This Crow will ruffle a few feathers.
When Stacey Fortune is diagnosed with three highly unpredictable — and inoperable — brain tumours, she abandons the crumbling glamour of her life in Toronto for her mother Effie's scruffy trailer in rural Cape Breton. Back home, she's known as Crow, and everybody suspects that her family is cursed.
With her future all but sealed, Crow decides to go down in a blaze of unforgettable glory by writing a memoir that will raise eyebrows and drop jaws. She'll dig up "the dirt" on her family tree, including the supposed curse, and uncover the truth about her mysterious father, who disappeared a month before she was born.
But first, Crow must contend with an eclectic assortment of characters, including her gossipy Aunt Peggy, hedonistic party-pal Char, homebound best friend Allie, and high-school flame Willy. She'll also have to figure out how to live with her mother and how to muddle through the unsettling visual disturbances that are becoming more and more vivid each day.
Witty, energetic, and crackling with sharp Cape Breton humour, Crow is a story of big twists, big personalities, big drama, and even bigger heart.
"Tender, raw, and compassionate, Crow tackles the life-changing events thrown at her and muscles them down to her control, leaving readers breathless in the face of her honesty and hard-earned truths."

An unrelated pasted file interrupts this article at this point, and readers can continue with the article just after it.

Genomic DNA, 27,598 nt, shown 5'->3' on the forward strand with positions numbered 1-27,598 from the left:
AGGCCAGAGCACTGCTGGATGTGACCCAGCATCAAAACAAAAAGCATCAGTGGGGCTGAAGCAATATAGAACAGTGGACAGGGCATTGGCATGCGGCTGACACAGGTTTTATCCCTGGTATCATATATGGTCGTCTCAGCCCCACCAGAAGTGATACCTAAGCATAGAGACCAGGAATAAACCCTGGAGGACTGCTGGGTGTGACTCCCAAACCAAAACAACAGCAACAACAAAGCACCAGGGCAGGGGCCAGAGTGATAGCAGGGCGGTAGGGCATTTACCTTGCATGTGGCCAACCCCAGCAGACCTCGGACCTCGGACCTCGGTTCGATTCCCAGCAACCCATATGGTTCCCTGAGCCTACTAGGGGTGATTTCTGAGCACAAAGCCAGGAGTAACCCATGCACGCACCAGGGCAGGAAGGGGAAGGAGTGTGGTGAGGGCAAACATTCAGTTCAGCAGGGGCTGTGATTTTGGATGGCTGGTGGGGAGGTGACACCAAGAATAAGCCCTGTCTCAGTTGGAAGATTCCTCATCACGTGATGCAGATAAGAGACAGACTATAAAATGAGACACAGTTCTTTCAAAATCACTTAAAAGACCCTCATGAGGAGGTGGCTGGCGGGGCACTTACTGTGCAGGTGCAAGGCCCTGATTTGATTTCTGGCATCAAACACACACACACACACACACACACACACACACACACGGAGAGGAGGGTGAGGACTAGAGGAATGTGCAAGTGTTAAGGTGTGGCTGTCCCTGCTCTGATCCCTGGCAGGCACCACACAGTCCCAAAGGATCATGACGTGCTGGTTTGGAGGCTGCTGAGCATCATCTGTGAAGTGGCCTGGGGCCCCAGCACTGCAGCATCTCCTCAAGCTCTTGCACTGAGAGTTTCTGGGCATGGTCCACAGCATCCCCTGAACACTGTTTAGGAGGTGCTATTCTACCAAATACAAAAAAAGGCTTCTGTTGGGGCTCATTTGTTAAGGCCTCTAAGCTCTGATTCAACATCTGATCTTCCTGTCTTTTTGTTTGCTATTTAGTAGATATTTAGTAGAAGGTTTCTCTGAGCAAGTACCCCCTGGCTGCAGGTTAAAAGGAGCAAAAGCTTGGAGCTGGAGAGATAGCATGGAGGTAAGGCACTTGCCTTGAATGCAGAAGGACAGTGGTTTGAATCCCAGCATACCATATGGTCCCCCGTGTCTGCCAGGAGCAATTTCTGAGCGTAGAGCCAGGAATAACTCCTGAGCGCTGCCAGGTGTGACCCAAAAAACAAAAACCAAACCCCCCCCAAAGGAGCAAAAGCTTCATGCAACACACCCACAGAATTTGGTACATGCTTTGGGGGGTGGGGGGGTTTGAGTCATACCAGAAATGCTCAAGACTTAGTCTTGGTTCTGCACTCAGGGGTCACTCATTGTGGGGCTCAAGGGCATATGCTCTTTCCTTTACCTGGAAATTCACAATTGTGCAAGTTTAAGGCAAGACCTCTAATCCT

"Angry, petty, disillusioned, sharp-tongued, battered and bruised by the years, prone to snap decisions and judgments, and yet not a little scared of dying at 40, she's a complex and contradictory figure whose narrating tones relay very human traits — fallibility and indomitability, blindness and insight — via homespun, salty language."
"I think Crow is great. It depicts a side of Cape Breton populated by characters that are flawed and achingly real. It's poignant and funny."
"Amy Spurway comes out swinging with this raw, unflinching, and emotionally urgent debut novel. Be forewarned, Crow is as empowering and comic as it is unsettling and disarming. I love it."
"How can you resolve the sharpness of tragedy into a fairy-tale ending? Somehow, Spurway manages it. But even if she lays the sentimentality on pretty thick, she also proves even a Crow's laughter can be pretty infectious."
"Amy Spurway catches perfectly the engine that is Cape Breton Island. Her cast of divine lunatics, pogey-scammers, gossips, and big-hearted rebels, revealed through Spurway's lively and lucid prose, proves that Cape Breton is still the thought-control centre of Canada."
"Crow delighted me and amazed me the further I read, with its freshness, its daring, its refusal to conform (and the projectile vomiting)."
"Spurway's use of language is skilful, making the novel highly readable. Crow is ribald, blunt, accessible, and immediately likeable, tumours and all . . . You know how people say, "You'll laugh, you'll cry"? You will. And you will."